The idea of making cherry brandy hit me after I’d stuffed myself and then realised that Pete was going away the next day back to England and that I had to do something with them or they’d go to waste. We don’t have a freezer and I needed to conserve them somehow. If I’d eaten 6 kilos over a couple of days I think I might well have popped. I’ve made sloe gin before and that was a great success, so I’m hoping that the cherry brandy is good too!

      I didn’t know that you played the guitar? how wonderful. What a talented man you are, Steve 😀

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      1. The guitar playing is ancient history, Lottie just like the brandy drinking. 🙂
        I’ve never smelled orange blossoms as citrus doesn’t grow well here in the north and we’ve never tried an indoor orange tree. But your expression of delight at the smell tells me I’ve definitely missed something special.

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      1. How could you forget the brandy?! 😉
        I’ve just read a comment from Ralph. He said that the fairies go to Torremolinos when they’ve finished picking the cherries. I’m not sure how to put this without sounding like a fearful snob…probably less said the better but in our world, fairies would give Torremolinos a VERY wide berth 😀

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  6. You are such a lucky woman with the marvelous bounty that is gifted to you and Pete. Cherries are one of three of my most favorite fruit.

    At my local HEB grocery the cherries run any where from $6-8 dollars per pound. They are shipped from Michigan and Washington state. Can’t afford to buy them often but I splurge on average of once per week when they are in season.

    As an added note, Traverse City, Michigan is called the cherry growing capitol of the US or maybe promoted of the world. My paternal grandfather, who was French left Traverse City as a young man to seek an opportunity to grow cotton. I still have distant relatives in Traverse City.

    The scent most be heavenly with all the different blossoms. I don’t recall if you mentioned in the past what olive blossom fragance is like.

    The photos are divine and surely make my mouth water. The cherries here are not yet in the store.

    I really like this post. Yvonne xxxx

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    1. Yvonne, I’m longing to know what your two other favourite fruits are?

      How interesting about your paternal grandfather and your relatives. I had no idea about Michigan being the cherry capitol of the US – you are mine of information, thank you!

      I feel very blessed to be living in this part of Spain. We are spoilt rotten with good food and fresh produce. The villagers are super-generous, always giving us vegetables and fruit and it’s SO GOOD!

      Cherries are very expensive in the UK as most of them are imported but the South-East is a big cherry growing region and produce great cherries later on in the summer.

      I’ve now made 4 batches of the cherry brandy and I’m tempted to make more. I think it will make a nice Christmas present (that’s if I don’t drink it all by then!)

      Lots of love to you 😀 xxxxx

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      1. Lottie, as mentioned: cherries and then then the other two are blueberries and, Israeli melon. Those are the top three but I also really like water melon, bananas, grapes, Italian prunes and, strawberries. I must be careful with the fruits that have lots of acid since that will send the GERD that I’ve had for many years into overdrive. I can take Nexum for that though and be ok if I take before I eat those things. You can learn about GERD by going to Google. 🙂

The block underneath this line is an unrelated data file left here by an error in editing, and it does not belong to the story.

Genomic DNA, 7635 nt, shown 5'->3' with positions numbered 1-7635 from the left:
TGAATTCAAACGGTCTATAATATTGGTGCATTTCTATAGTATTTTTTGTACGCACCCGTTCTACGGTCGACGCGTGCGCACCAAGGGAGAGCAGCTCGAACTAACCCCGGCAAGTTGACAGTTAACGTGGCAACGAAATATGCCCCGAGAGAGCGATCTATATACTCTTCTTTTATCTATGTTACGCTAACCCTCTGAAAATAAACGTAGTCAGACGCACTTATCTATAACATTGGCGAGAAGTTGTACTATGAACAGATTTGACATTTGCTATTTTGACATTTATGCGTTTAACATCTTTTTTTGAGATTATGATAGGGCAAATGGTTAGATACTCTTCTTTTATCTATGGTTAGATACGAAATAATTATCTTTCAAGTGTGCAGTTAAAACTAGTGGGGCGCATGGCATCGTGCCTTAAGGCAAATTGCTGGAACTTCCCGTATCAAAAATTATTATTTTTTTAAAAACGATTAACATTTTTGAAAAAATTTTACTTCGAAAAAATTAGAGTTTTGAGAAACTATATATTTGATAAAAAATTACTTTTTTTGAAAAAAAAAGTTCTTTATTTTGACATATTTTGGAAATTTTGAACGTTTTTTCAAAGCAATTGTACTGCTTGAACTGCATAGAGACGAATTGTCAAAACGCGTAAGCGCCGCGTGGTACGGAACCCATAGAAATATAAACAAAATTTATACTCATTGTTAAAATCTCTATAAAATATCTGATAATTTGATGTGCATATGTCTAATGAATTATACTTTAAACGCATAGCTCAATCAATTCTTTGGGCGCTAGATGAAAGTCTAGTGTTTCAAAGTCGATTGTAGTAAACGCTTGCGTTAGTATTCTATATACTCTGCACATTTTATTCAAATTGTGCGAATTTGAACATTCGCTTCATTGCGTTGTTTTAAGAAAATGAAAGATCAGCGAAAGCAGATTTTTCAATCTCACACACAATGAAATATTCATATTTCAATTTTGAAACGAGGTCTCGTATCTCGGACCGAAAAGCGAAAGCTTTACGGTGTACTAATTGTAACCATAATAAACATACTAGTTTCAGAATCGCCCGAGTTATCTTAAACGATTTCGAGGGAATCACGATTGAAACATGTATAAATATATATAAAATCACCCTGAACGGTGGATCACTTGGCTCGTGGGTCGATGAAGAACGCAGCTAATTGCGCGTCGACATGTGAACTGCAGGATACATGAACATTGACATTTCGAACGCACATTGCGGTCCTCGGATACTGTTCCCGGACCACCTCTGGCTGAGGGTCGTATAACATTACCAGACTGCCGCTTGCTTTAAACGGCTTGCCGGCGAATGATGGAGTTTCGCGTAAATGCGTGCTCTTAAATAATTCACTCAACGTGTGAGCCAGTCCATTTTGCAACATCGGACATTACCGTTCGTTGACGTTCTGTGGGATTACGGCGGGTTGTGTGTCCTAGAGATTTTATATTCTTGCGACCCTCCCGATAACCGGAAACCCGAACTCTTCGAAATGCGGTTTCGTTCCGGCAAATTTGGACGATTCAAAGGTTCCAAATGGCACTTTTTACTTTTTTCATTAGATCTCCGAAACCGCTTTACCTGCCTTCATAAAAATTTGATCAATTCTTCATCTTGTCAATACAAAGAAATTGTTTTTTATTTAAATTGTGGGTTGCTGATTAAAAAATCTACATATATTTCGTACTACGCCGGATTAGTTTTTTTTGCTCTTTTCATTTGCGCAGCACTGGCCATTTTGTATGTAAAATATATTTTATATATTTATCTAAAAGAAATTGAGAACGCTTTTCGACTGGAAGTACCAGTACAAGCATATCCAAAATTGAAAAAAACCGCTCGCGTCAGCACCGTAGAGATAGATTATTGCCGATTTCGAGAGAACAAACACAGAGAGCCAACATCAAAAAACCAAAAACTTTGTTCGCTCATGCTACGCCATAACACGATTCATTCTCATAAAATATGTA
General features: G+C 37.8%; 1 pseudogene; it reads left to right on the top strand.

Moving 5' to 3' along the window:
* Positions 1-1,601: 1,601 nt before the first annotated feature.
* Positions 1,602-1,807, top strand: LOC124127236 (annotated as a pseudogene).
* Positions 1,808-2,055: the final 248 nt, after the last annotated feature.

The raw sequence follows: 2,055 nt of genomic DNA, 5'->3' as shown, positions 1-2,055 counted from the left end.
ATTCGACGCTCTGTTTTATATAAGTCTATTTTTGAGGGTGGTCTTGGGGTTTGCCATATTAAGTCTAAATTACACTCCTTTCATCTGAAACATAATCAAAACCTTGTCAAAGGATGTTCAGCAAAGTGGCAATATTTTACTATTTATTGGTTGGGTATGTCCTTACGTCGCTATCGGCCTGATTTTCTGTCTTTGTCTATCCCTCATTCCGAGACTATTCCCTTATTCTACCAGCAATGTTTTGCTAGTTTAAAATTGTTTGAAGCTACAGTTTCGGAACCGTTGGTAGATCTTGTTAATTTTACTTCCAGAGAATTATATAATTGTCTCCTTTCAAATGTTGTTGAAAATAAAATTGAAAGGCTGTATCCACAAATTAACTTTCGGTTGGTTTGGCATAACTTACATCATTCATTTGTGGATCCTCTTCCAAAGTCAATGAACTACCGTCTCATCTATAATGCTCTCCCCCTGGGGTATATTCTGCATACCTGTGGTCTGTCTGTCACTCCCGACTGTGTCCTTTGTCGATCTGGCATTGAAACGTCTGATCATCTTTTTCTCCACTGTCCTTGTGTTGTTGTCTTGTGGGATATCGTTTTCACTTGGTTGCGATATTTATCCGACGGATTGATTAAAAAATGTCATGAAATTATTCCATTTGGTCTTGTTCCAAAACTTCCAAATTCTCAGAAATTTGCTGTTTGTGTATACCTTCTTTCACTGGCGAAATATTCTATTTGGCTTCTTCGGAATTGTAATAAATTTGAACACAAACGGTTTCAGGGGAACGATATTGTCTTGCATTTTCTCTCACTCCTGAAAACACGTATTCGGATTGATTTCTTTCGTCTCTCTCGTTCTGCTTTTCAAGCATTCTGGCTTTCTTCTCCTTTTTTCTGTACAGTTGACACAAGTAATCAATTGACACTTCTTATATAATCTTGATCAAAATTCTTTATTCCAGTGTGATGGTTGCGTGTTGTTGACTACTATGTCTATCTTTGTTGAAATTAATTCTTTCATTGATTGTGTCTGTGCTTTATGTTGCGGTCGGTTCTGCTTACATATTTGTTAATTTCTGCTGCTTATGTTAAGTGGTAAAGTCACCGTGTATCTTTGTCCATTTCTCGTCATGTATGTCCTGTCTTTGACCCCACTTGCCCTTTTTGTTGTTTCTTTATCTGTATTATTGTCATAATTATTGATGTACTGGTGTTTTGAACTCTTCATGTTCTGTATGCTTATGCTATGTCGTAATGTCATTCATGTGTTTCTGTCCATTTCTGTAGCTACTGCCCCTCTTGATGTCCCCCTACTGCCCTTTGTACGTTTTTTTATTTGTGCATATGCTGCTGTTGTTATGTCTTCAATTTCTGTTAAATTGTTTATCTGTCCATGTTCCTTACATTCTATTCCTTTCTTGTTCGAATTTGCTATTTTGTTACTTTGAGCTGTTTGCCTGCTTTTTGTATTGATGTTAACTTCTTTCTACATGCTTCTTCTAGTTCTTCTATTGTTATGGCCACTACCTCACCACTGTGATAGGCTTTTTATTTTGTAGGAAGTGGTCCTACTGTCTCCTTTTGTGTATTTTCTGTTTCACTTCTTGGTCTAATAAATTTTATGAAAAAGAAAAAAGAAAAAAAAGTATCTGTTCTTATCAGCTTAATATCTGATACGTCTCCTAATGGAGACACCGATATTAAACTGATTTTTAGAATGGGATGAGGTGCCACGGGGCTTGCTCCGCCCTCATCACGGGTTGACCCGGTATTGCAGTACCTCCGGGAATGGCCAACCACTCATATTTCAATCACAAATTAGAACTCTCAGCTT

Wish that I could make my own brandy as you do but alas alcohol, salt, any type of sugar and, any form of tea or coffee is a no-no with the afib.

        ~yvonne xxxx

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      2. Blueberries and melon, ME TOO! and strawberries, raspberries, blackberries, red currants, white currants and black currants. DAMN the afib, I’d love to share a glass (or two or much more) of my cherry brandy round the fire here and chat about life with you. I’ve got some great tea – IK has sent me some special chai from CA – it’s so good, I’m sure there’s a ‘special’ ingredient in it!

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      3. Oh my, the chai tea. Loved, loved that tea and now can’t drink that either for it all has black tea in the indgedients. Black tea, green tea- it matters not. Oh well Lottie, It could be worse. At least I have a healthy appetite for my happy little body and I can at least buy what I eat.I’m grateful.

        Yes, It would be one of the grandest things in the world to sit by the fire and sip brandy and talk about life and all the things that we have in common and more. 🙂 But my imagination will have to suffice.

        ~yvonne xxxx

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  7. Hi Lottie 😀 Cherries are also everywhere here for sale beside the road. Once the fairies have finished I suppose they go home to Torremolinos 😉 lol Ralph xox ❤

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    1. I’ve just squirted a mouthful of Rose Rioja over my laptop screen reading your comment….thanks, Ralph. Now i need to find a tea towel and wipe it off…..

      I’ve still not been to Torremolinos and I have no desire too – you wretch for saying that the fairies go there…don’t go and spoil my fantasy!

      I hope that you’ve been gorging on cherries too? You do know that they are fantastically good for you especially when steeped in a ton of brandy xxxxx

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      1. Oh dear ! What a waste of good wine ! Put it on my bill said the pelican ! Sorry for spoiling your fantasy Lottie. Try Leprechauns in Speedos next time 😯 I have had cherry brandy without the cherries. Does that work ? xox